781.897.1727
NFI Logo - blog featured image

OpenStack Simply Explained

Northforge has created a 3 part blog series that looks at some of the most interesting and up to date information available on the internet regarding the OpenStack software platform.

OpenStack is a collection of open source projects that can provide cloud management of network and computing resources. It is backed by a significant number of dominant players in the high tech industries such as IBM, HP, Dell, Cisco and AT&T, to name a few.

OpenStack Overview

OpenStack is an open source platform that lets you build an Infrastructure as a Service (IAAS) cloud that runs on commodity hardware and scales massively. [1] The main components of OpenStack are:

OpenStack Platform

[2]

      • Object Store (codenamed “Swift”) provides object storage. It allows you to store or retrieve files (but not mount directories like a fileserver).
      • Image (codenamed “Glance”) provides a catalog and repository for virtual disk images. These disk images are mostly commonly used in OpenStack Compute.
      • Compute (codenamed “Nova”) provides virtual servers upon demand.
      • Dashboard (codenamed “Horizon”) provides a modular web-based user interface for all the OpenStack services. With this web GUI, you can perform most operations on your cloud like launching an instance, assigning IP addresses and setting access controls.
      • Identity (codenamed “Keystone”) provides authentication and authorization for all the OpenStack services. It also provides a service catalog of services within a particular OpenStack cloud.
      • Network (codenamed “Neutron” , also known as “Quantum” in earlier releases) provides “network connectivity as a service” between interface devices managed by other OpenStack services (most likely Nova). The service works by allowing users to create their own networks and then attach interfaces to them.
      • Block Storage (codenamed “Cinder”) provides persistent block storage to guest VMs. [3]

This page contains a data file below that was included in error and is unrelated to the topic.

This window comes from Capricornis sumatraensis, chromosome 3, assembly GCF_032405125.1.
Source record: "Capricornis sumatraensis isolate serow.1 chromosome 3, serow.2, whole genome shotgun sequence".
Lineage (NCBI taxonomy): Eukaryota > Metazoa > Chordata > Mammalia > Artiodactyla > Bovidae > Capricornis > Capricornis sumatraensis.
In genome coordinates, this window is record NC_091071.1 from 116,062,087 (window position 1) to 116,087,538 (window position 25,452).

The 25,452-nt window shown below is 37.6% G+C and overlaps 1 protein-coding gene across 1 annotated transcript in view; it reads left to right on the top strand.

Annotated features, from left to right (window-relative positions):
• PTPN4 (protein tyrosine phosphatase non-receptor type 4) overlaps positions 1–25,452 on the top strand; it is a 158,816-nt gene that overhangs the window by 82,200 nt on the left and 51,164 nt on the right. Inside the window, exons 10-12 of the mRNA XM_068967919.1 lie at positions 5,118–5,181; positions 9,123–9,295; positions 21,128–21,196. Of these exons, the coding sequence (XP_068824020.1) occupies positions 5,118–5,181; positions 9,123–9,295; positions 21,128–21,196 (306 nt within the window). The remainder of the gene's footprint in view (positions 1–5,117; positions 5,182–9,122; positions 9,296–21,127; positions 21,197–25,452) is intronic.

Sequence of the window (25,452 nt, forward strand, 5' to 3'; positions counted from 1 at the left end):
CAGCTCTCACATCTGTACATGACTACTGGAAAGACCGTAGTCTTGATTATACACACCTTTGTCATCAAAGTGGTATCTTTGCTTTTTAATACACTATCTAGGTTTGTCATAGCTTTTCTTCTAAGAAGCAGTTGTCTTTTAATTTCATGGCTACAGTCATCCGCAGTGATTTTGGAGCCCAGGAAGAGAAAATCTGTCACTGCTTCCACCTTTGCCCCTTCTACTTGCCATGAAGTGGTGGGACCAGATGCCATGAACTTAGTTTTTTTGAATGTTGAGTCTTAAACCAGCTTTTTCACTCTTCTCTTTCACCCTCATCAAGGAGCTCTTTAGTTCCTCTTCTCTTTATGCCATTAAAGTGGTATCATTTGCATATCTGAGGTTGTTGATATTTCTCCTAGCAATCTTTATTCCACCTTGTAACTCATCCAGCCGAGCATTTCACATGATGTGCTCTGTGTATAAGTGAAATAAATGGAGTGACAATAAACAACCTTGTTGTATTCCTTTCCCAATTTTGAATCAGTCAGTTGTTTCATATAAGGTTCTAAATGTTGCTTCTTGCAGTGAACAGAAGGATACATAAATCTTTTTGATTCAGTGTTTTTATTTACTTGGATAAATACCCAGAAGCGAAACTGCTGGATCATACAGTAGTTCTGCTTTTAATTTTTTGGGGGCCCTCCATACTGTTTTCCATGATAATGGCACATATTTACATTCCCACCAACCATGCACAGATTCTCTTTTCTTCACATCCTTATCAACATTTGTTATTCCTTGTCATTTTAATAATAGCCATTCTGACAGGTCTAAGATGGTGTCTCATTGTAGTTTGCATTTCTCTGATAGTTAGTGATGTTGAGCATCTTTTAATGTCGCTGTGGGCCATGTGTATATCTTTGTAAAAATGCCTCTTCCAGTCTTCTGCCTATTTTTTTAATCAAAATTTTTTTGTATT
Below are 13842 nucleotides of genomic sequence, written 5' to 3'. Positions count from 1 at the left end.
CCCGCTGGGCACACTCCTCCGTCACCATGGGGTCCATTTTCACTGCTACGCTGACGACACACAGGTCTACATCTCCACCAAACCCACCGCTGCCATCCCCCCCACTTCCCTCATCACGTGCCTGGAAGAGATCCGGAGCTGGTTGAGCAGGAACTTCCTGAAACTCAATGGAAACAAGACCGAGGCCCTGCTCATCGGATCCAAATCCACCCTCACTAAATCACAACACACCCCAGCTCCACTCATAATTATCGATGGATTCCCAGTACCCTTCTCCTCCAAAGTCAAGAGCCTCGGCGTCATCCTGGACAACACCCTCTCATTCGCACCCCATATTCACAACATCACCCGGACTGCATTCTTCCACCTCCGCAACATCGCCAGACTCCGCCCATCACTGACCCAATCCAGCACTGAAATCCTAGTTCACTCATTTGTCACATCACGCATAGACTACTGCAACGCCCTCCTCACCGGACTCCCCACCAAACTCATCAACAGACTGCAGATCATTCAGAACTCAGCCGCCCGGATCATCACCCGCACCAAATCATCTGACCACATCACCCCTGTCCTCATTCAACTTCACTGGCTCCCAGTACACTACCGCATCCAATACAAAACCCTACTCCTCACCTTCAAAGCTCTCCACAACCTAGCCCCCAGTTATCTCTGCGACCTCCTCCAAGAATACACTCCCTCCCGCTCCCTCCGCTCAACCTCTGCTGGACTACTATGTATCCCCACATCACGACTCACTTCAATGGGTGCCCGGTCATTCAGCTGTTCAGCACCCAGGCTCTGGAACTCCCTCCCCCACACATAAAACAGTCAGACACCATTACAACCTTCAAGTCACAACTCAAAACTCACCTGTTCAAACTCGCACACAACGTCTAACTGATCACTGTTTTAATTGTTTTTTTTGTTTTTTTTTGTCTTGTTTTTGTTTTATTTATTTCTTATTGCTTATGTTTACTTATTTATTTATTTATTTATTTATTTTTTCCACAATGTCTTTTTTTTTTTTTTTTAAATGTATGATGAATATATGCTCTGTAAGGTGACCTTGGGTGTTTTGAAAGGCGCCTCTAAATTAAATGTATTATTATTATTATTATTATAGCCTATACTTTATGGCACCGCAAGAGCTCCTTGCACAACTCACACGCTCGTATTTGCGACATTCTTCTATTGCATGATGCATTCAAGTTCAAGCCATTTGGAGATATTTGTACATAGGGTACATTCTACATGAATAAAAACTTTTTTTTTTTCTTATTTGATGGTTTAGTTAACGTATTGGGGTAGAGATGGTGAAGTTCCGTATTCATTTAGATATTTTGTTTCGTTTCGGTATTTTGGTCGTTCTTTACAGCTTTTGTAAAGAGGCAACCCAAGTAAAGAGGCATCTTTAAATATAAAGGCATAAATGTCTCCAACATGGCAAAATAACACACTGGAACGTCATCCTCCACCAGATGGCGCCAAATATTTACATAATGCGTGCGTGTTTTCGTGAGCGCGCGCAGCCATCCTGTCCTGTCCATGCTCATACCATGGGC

OpenStack Hardware Scaling

Applications that have performance models based on hardware requirements must consider how OpenStack manages the CPUs, memory and storage in order to maintain their performance benchmarks in the cloud. The information was collected from the following sources:

 

Flavors

An OpenStack virtual machine is created based on a virtual hardware template called a flavor. The flavor defines the amount of virtualized CPU cores (a portion of a physical CPU core that is assigned to a virtual machine) memory, and storage used by the virtual machine. The default OpenStack set of flavors is:

OpenStack Flavors

[4]

Additional flavors can be created to match the recommended hardware requirements for the application. For an existing application, in the near term, a flavor can be specified that matches the performance of the dedicated hardware previously used.  In future an application’s engineering rules can be modified to incorporate smaller units of compute resources to allow operators to be more granular in OpenStack flavor size.  It should be possible to fit an equation to the performance curve such that the size of the OpenStack flavor can be left up to the Operator.  In either case, an agent could be developed to validate the resource allocation (CPU, RAM, storage, disk swapping etc.) that is incorporated into the application.

Though non-persistent storage is disk space, if the VM is terminated for any reason the disk space is lost.  Care must be taken to ensure persistent data is kept in permanent storage, in the OpenStack case persistent block storage is provided by ‘Cinder’.

Virtual Instances

Virtual instances are hosted on an OpenStack compute node. Ideally, all virtual instances will be the same flavor if the compute node is dedicated to supporting a single service.

The scheduler will create virtual instances on a compute node until either the virtual CPU core limit or virtual memory limit is reached on that compute node. The default CPU overcommit ratio ( increasing the number of virtual CPU cores on a compute node at the cost reducing performance) is 16 virtual cores to 1 physical core but for CPU intensive applications a ratio of 4:1 or 2:1 is more applicable and if warranted could be set as 1:1. Increasing the number of virtual instances will adversely affect the performance of the instances. In the case of an existing application’s that provides engineering rules with precise performance modeling; a ratio of 1:1 can be mandated for deterministic behavior.

The formula for the number of virtual instances on a compute node is:

(CPU Overcommit Ratio (virtual cores per physical core)*(# of physical cores) )
                                                           (# of virtual cores per instance)
[5]